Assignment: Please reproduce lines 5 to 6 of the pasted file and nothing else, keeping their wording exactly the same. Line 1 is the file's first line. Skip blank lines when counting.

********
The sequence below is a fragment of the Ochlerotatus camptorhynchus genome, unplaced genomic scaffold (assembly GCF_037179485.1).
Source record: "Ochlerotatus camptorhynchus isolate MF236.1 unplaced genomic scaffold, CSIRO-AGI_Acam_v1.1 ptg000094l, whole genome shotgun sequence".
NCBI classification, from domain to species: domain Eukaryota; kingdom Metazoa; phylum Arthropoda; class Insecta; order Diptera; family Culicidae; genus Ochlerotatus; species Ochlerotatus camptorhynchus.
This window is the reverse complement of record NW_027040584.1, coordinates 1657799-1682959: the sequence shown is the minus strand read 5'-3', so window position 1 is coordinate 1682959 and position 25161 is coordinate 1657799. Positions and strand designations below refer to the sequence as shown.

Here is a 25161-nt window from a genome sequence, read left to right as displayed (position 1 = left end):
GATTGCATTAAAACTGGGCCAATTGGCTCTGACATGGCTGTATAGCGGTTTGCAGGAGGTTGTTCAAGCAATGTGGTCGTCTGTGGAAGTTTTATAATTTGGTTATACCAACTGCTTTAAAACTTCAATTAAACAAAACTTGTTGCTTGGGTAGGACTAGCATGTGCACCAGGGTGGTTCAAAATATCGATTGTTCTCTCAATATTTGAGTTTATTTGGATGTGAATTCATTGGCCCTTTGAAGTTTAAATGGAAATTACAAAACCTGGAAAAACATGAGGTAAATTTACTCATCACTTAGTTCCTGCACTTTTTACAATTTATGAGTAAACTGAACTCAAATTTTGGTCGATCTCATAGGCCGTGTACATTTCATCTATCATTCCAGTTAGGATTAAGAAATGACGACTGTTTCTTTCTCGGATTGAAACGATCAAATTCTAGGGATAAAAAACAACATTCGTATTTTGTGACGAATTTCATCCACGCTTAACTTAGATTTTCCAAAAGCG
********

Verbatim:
Here is a 25161-nt window from a genome sequence, read left to right as displayed (position 1 = left end):
GATTGCATTAAAACTGGGCCAATTGGCTCTGACATGGCTGTATAGCGGTTTGCAGGAGGTTGTTCAAGCAATGTGGTCGTCTGTGGAAGTTTTATAATTTGGTTATACCAACTGCTTTAAAACTTCAATTAAACAAAACTTGTTGCTTGGGTAGGACTAGCATGTGCACCAGGGTGGTTCAAAATATCGATTGTTCTCTCAATATTTGAGTTTATTTGGATGTGAATTCATTGGCCCTTTGAAGTTTAAATGGAAATTACAAAACCTGGAAAAACATGAGGTAAATTTACTCATCACTTAGTTCCTGCACTTTTTACAATTTATGAGTAAACTGAACTCAAATTTTGGTCGATCTCATAGGCCGTGTACATTTCATCTATCATTCCAGTTAGGATTAAGAAATGACGACTGTTTCTTTCTCGGATTGAAACGATCAAATTCTAGGGATAAAAAACAACATTCGTATTTTGTGACGAATTTCATCCACGCTTAACTTAGATTTTCCAAAAGCG